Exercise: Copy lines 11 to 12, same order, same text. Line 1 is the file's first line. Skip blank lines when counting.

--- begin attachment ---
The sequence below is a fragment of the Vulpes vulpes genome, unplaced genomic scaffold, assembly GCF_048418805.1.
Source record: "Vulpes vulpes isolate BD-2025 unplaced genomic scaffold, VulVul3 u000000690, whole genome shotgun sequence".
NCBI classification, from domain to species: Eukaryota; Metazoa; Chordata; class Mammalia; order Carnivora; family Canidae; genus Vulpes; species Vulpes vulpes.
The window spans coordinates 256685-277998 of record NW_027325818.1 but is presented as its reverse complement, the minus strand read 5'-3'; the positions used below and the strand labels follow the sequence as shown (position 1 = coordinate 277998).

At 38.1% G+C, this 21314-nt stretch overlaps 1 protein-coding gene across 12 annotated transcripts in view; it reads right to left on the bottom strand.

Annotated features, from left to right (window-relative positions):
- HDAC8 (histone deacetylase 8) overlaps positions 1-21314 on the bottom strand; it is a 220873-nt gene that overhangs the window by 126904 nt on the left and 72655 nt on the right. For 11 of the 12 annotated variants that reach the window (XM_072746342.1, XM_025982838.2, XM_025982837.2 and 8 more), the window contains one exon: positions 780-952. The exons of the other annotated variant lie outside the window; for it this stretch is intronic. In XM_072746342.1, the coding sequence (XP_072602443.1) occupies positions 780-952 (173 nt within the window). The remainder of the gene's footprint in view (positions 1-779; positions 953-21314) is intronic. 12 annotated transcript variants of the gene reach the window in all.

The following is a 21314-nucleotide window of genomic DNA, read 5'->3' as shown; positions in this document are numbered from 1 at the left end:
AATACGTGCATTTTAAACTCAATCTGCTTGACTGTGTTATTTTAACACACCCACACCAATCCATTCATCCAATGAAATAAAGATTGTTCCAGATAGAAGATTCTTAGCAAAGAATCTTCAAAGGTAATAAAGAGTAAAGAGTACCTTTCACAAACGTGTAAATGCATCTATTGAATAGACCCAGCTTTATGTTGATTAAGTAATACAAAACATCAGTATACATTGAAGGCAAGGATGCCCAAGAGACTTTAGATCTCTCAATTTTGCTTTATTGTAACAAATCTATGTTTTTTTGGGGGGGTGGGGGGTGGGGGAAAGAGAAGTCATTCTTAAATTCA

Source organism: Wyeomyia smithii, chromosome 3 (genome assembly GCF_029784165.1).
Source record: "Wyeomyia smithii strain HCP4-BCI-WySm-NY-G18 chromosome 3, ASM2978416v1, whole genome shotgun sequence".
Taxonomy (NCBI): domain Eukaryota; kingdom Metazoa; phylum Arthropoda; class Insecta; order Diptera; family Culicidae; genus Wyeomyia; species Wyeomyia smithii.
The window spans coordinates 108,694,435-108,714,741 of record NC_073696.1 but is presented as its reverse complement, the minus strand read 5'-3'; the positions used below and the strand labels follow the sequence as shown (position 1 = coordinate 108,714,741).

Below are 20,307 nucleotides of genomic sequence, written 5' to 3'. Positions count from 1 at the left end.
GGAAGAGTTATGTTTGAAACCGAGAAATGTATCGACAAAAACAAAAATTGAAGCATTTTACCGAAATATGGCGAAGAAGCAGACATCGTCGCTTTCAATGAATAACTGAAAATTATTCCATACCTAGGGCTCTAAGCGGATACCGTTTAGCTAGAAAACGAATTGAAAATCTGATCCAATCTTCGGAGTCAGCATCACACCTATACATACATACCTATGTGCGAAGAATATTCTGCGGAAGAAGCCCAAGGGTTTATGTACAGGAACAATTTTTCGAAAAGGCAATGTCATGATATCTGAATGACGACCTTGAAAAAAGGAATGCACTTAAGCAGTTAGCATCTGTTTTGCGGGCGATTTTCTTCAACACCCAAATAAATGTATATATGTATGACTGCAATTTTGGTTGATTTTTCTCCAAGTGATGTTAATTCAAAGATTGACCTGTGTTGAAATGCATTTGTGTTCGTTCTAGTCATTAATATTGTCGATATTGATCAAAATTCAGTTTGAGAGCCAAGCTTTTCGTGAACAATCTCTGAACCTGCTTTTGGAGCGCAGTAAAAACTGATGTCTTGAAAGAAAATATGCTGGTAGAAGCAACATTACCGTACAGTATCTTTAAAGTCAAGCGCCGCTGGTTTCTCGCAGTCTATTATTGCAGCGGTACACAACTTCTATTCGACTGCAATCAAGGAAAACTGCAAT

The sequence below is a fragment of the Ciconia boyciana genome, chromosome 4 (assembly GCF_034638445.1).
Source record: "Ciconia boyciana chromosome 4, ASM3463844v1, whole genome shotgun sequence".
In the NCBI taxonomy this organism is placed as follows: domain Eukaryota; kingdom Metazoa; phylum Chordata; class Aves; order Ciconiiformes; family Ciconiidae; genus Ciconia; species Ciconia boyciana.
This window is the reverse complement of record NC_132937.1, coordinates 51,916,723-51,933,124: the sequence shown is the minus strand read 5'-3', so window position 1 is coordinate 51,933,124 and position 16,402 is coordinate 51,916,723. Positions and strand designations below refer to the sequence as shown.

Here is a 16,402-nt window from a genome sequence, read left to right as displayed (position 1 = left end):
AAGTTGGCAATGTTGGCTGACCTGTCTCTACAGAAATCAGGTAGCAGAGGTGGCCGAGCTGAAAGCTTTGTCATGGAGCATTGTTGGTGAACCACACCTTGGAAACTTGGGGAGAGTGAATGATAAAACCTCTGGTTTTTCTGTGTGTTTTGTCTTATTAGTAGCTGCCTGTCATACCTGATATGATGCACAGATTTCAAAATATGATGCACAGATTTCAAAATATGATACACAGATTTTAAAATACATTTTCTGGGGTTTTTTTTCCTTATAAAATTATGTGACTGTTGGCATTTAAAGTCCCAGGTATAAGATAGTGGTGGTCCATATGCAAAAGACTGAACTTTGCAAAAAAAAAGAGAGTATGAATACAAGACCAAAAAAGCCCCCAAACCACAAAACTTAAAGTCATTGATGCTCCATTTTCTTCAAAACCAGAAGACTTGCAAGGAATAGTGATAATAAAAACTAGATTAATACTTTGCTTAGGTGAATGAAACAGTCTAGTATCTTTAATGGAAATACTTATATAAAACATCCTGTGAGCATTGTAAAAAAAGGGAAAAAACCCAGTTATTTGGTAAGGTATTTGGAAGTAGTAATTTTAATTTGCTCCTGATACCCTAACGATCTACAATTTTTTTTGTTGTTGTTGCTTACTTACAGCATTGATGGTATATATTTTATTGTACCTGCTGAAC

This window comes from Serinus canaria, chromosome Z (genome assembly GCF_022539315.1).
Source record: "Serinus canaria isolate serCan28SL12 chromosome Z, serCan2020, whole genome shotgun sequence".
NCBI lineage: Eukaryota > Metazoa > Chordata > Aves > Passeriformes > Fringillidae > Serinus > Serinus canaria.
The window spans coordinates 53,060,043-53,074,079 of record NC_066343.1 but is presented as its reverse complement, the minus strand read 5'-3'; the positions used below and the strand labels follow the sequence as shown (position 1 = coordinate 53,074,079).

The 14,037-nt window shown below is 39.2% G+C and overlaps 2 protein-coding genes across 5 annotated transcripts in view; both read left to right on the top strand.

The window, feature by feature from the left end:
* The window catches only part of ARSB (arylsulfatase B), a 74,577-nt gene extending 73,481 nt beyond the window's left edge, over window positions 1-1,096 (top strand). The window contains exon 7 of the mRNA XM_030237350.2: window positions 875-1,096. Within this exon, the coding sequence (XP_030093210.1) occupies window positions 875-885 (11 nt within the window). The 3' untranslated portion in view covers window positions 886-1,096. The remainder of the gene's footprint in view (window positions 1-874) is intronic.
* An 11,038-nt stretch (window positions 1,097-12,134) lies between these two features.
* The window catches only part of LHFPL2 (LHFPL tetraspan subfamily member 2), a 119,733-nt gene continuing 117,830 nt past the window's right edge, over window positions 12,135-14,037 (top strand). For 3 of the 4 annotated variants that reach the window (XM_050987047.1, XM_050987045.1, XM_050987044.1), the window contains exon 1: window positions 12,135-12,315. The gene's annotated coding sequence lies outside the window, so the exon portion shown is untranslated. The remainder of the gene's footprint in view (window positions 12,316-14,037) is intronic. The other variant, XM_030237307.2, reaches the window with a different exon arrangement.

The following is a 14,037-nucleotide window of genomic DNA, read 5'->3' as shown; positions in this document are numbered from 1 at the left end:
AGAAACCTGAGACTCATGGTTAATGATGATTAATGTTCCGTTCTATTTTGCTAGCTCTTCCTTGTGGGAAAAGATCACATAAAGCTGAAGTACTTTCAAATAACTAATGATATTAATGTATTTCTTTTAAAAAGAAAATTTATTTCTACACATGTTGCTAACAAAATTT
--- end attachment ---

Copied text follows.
Source record: "Wyeomyia smithii strain HCP4-BCI-WySm-NY-G18 chromosome 3, ASM2978416v1, whole genome shotgun sequence".
Taxonomy (NCBI): domain Eukaryota; kingdom Metazoa; phylum Arthropoda; class Insecta; order Diptera; family Culicidae; genus Wyeomyia; species Wyeomyia smithii.